MR. FLEISCHER: No, I think the President is rather busy, focused on the job that he was elected to do by the American people.

Q How about internal matters in the Republican Party? (Laughter.)

MR. FLEISCHER: I'm sorry?

Q Well, you said he didn't want to comment on internal matters of the Democratic Party, how about internal matters in the Republican Party?

MR. FLEISCHER: Oh, I thought you were making a reference to somebody running for President. I thought you knew something I didn't.

Anything else, Campbell?

Q I just -- given that Gore won the popular vote by some 500,000 votes the first time around, the President wouldn't -- is not a little bit disappointed that he won't have rematch?

MR. FLEISCHER: Campbell, I think the President is looking forward. And the President is focused on the job that he is doing right now for the American people. And the President is very respectful of the democratic process, including the Democratic primary process. I think there will be no shortage of candidates.

Q Yes or no, can you say whether the President wants Senator Lott to remain as Majority Leader?

MR. FLEISCHER: I go right back to everything that I said last week about the topic and the President's focus on improving race relations throughout America.

Q Why do you not want to repeat what you said last week, about the White House thinking that he should remain?

MR. FLEISCHER: The President does not think he needs to resign. I repeat what I said last week, what I've said every day.

Q So the President can focus on improving race relations with Trent Lott as Majority Leader of the United States Senate?

MR. FLEISCHER: The President is going to do just what he did last week. And the President is going to continue to elevate the country, and to speak out about the bigger picture of the importance of improving race relations for all Americans. That's the -- one of the jobs of the Presidency is to lift up the debate and to focus on where the country is, vis a vis race, where we have to go and how we can possibly get there. And that's why the President thought it was so important to speak out and speak in public as he did.

Q And can Trent Lott as Majority Leader help him do that?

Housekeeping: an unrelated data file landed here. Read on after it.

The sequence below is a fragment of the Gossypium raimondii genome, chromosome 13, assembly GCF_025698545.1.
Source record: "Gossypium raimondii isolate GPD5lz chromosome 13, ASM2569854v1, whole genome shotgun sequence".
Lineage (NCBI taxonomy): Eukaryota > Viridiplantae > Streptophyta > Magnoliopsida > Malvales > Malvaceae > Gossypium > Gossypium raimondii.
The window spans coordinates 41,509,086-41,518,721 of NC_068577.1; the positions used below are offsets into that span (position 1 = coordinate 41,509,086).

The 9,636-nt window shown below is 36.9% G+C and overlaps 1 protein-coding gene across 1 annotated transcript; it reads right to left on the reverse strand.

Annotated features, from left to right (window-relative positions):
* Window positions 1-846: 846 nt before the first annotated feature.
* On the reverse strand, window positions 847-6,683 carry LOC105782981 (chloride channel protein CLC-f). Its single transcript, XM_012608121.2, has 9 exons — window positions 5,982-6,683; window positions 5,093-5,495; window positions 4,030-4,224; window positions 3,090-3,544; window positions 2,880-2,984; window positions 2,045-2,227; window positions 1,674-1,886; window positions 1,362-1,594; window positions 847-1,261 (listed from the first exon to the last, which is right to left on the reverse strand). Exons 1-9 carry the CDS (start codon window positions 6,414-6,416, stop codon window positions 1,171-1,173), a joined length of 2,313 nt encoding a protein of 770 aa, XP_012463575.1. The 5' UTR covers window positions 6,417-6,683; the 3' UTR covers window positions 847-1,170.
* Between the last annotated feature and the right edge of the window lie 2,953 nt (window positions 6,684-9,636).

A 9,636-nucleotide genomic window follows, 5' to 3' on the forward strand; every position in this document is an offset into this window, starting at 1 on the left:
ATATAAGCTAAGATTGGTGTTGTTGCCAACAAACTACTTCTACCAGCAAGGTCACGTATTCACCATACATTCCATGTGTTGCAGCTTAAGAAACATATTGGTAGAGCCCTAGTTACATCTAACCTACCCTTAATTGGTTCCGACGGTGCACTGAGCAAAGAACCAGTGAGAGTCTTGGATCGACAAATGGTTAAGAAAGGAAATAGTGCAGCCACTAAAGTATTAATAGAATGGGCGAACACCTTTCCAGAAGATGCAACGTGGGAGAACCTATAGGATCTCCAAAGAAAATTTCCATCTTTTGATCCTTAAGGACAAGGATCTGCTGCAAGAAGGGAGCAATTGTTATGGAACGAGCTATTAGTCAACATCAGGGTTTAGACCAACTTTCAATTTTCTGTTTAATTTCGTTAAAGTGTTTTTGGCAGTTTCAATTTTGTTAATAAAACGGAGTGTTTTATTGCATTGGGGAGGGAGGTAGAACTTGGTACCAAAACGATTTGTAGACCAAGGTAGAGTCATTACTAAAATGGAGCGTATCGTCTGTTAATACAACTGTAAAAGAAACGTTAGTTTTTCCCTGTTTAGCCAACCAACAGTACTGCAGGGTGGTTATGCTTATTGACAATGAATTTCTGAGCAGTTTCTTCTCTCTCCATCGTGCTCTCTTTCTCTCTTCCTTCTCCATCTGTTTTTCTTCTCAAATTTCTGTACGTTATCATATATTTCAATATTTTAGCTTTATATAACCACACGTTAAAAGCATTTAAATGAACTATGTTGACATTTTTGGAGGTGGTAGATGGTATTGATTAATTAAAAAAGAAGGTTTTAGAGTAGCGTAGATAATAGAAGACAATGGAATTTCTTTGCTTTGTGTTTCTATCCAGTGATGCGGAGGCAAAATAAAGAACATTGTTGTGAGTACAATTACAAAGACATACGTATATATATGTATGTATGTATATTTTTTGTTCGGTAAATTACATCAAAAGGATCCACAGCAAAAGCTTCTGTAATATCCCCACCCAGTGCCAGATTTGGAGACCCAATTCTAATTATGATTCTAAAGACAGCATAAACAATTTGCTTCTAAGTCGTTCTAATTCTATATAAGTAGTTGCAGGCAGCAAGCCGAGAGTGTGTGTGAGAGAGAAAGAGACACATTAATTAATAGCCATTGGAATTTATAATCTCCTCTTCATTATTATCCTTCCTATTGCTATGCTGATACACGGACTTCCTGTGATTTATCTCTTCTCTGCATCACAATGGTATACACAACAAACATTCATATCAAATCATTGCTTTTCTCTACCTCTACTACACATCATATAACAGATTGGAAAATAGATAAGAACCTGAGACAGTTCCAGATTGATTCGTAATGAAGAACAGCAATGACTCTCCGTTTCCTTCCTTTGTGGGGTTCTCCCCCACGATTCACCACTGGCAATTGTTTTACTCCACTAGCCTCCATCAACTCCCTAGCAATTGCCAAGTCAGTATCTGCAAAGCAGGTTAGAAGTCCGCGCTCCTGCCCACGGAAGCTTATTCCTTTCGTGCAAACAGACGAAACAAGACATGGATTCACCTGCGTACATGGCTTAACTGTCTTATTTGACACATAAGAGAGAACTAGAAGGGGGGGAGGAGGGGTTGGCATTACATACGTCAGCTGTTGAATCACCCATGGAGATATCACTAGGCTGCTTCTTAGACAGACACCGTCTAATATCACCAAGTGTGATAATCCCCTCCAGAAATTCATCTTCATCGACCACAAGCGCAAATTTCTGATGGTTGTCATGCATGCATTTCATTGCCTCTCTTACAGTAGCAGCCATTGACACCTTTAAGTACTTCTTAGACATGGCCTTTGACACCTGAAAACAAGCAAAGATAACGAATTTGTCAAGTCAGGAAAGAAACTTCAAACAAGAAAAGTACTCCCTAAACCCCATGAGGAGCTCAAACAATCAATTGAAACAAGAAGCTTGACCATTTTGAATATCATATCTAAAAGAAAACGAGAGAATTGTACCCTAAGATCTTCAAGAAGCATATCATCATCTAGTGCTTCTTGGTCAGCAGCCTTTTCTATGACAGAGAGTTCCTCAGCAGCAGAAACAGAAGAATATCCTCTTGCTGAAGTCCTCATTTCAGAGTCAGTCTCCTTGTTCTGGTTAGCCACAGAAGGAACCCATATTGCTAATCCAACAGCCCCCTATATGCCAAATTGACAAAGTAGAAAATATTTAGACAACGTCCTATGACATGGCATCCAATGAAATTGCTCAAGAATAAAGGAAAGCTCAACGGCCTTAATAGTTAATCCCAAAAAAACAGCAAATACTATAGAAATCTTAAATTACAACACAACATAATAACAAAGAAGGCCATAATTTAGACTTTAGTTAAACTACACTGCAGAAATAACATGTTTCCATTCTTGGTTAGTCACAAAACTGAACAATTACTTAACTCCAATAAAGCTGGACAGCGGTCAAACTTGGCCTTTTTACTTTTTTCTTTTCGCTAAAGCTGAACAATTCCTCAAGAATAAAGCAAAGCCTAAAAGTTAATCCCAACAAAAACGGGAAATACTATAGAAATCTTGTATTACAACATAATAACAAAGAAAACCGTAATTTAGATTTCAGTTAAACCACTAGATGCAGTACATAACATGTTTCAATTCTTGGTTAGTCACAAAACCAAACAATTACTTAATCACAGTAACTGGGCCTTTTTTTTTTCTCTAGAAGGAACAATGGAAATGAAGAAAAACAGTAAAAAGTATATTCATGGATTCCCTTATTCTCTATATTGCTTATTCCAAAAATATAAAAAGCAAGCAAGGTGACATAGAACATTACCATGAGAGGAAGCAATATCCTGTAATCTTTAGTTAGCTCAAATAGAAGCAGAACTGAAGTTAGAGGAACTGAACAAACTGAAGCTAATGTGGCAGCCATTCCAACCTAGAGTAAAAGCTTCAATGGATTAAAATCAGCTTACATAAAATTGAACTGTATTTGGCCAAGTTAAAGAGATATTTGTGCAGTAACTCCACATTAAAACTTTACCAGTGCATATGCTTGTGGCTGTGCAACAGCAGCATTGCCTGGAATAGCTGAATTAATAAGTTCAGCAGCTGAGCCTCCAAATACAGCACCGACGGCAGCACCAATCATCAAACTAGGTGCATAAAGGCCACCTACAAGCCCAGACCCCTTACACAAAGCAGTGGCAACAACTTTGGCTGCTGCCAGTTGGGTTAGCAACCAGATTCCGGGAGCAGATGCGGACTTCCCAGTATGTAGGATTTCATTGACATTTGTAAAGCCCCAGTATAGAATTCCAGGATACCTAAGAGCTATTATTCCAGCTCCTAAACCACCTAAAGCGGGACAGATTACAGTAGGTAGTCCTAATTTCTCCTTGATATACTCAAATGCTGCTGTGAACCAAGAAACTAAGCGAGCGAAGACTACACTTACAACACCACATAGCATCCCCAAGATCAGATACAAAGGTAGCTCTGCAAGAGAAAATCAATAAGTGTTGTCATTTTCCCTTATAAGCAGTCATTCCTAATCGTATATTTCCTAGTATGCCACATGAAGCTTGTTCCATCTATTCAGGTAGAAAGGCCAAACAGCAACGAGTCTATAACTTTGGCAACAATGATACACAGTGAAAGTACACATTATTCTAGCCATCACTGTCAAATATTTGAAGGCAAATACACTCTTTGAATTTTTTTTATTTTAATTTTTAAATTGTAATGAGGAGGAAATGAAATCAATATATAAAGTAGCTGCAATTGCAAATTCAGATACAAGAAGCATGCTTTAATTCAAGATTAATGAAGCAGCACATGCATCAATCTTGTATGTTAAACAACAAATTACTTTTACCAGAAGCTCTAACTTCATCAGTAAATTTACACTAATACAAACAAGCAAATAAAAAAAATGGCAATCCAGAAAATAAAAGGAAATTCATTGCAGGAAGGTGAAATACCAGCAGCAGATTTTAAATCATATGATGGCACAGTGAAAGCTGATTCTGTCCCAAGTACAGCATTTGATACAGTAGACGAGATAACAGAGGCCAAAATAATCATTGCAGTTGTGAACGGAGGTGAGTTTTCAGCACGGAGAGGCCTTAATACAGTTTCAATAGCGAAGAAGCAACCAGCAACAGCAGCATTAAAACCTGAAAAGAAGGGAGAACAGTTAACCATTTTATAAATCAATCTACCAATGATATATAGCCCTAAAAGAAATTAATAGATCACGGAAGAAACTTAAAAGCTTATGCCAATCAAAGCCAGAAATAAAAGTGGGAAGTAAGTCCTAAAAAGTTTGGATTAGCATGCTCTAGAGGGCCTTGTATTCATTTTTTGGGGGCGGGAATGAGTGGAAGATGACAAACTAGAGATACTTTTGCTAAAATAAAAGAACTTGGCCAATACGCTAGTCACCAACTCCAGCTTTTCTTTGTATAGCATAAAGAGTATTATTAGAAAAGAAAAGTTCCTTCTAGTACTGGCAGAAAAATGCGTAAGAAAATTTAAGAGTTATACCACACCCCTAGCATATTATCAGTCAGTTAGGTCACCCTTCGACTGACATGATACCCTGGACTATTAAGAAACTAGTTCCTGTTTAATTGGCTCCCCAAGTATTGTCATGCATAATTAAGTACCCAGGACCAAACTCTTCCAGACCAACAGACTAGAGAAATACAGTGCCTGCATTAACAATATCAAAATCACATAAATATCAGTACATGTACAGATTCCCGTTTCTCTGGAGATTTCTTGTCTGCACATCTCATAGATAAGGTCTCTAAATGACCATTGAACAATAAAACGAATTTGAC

MR. FLEISCHER: Again, the President has made his statement about it. And the President looks forward to working with everybody to help America reach that day.

Q The last time I looked, the President was the leader of his party, as well as Commander-in-Chief and a number of other hats. Why wouldn't he seek to give direction to his party in a time like this, about the person he would like to see as Majority Leader?

MR. FLEISCHER: I think the direction the President has given the nation and the party is about improving race relations. And that's where the President is focused.

Q So it doesn't matter whether Trent Lott is a Leader or not, as long as race relations are improved?

MR. FLEISCHER: Well, again, the President made clear that he found the remarks to be offensive and repugnant and he spoke out clearly about them. He thought that was very important to do.

Q So I guess it's important that he get somebody other than Trent Lott, if I'm reading you correctly.

MR. FLEISCHER: I think you've heard everything I've said. Goyle.

Q Ari, two quick questions. One, now North Korea is seeking nuclear help from China after Pakistan has stopped help. So how much does your President think or is U.S. worried about China's and North Korea's military build-up that might one day --

MR. FLEISCHER: Well, if you recall when President Jiang Zemin visited the President in Texas, just two or three months ago, President Jiang said publicly that China opposes any nuclearization on the Korean peninsula. So I think the premise of your question is not quite right. China is working with the United States to make certain that we can resolve the situation with North Korea peacefully and diplomatically. And that is being done in concert with South Korea and Japan and Russia, as well.

Q Second question. What is the future of now I-245 the President last year promised to sign it and get it out of the Senate?

MR. FLEISCHER: The President is still hoping that it can done in the new Congress. The President thinks that's an important immigration initiative to help give people opportunities to come to the United States where willing employers want and have positions for immigrants. And it was passed by one body and not the other last year. The President would like to see action taken on that this year.

Q One quick attempt again on Lott. And then a question about Governor Kean. How is it consistent for the White House, for the President, say, to actively recruit former Mayor Riordan to run for governor of California, for Karl Rove and Dick Cheney to call potential candidates in Minnesota and say, clear the field for Norm Coleman; calls that were made for the good of the Republican Party -- how is it then consistent to say the President will not comment on whether he thinks, as some senators have said, there should be a new leadership election in the Senate, for the good of the party?